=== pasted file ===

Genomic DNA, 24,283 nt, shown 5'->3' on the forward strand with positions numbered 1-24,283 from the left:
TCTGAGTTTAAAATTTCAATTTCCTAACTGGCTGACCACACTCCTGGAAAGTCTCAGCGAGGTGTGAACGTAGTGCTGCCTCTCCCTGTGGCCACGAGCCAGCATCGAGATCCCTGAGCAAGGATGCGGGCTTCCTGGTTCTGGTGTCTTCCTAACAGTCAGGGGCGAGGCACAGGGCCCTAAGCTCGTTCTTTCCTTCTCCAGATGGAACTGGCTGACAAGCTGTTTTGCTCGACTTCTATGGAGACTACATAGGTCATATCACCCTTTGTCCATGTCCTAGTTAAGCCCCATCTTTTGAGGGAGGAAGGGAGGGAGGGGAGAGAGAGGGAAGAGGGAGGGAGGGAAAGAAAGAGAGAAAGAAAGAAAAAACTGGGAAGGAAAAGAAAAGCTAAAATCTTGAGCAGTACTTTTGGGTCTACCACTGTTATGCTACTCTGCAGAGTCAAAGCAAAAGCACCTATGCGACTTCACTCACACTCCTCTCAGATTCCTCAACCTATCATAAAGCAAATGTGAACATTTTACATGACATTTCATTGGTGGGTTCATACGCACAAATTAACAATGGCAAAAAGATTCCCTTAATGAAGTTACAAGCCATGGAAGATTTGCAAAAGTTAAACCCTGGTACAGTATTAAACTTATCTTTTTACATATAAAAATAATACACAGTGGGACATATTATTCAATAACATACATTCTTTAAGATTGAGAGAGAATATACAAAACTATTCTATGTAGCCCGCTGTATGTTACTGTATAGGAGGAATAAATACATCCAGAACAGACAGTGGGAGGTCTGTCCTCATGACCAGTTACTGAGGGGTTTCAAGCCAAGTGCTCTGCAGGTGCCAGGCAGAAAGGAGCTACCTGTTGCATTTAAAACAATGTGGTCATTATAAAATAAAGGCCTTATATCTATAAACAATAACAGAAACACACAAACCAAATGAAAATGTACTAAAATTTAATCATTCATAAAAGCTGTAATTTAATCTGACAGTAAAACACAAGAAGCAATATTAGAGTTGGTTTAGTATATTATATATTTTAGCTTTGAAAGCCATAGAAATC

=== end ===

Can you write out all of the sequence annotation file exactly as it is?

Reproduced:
Genomic DNA, 24,283 nt, shown 5'->3' on the forward strand with positions numbered 1-24,283 from the left:
TCTGAGTTTAAAATTTCAATTTCCTAACTGGCTGACCACACTCCTGGAAAGTCTCAGCGAGGTGTGAACGTAGTGCTGCCTCTCCCTGTGGCCACGAGCCAGCATCGAGATCCCTGAGCAAGGATGCGGGCTTCCTGGTTCTGGTGTCTTCCTAACAGTCAGGGGCGAGGCACAGGGCCCTAAGCTCGTTCTTTCCTTCTCCAGATGGAACTGGCTGACAAGCTGTTTTGCTCGACTTCTATGGAGACTACATAGGTCATATCACCCTTTGTCCATGTCCTAGTTAAGCCCCATCTTTTGAGGGAGGAAGGGAGGGAGGGGAGAGAGAGGGAAGAGGGAGGGAGGGAAAGAAAGAGAGAAAGAAAGAAAAAACTGGGAAGGAAAAGAAAAGCTAAAATCTTGAGCAGTACTTTTGGGTCTACCACTGTTATGCTACTCTGCAGAGTCAAAGCAAAAGCACCTATGCGACTTCACTCACACTCCTCTCAGATTCCTCAACCTATCATAAAGCAAATGTGAACATTTTACATGACATTTCATTGGTGGGTTCATACGCACAAATTAACAATGGCAAAAAGATTCCCTTAATGAAGTTACAAGCCATGGAAGATTTGCAAAAGTTAAACCCTGGTACAGTATTAAACTTATCTTTTTACATATAAAAATAATACACAGTGGGACATATTATTCAATAACATACATTCTTTAAGATTGAGAGAGAATATACAAAACTATTCTATGTAGCCCGCTGTATGTTACTGTATAGGAGGAATAAATACATCCAGAACAGACAGTGGGAGGTCTGTCCTCATGACCAGTTACTGAGGGGTTTCAAGCCAAGTGCTCTGCAGGTGCCAGGCAGAAAGGAGCTACCTGTTGCATTTAAAACAATGTGGTCATTATAAAATAAAGGCCTTATATCTATAAACAATAACAGAAACACACAAACCAAATGAAAATGTACTAAAATTTAATCATTCATAAAAGCTGTAATTTAATCTGACAGTAAAACACAAGAAGCAATATTAGAGTTGGTTTAGTATATTATATATTTTAGCTTTGAAAGCCATAGAAATC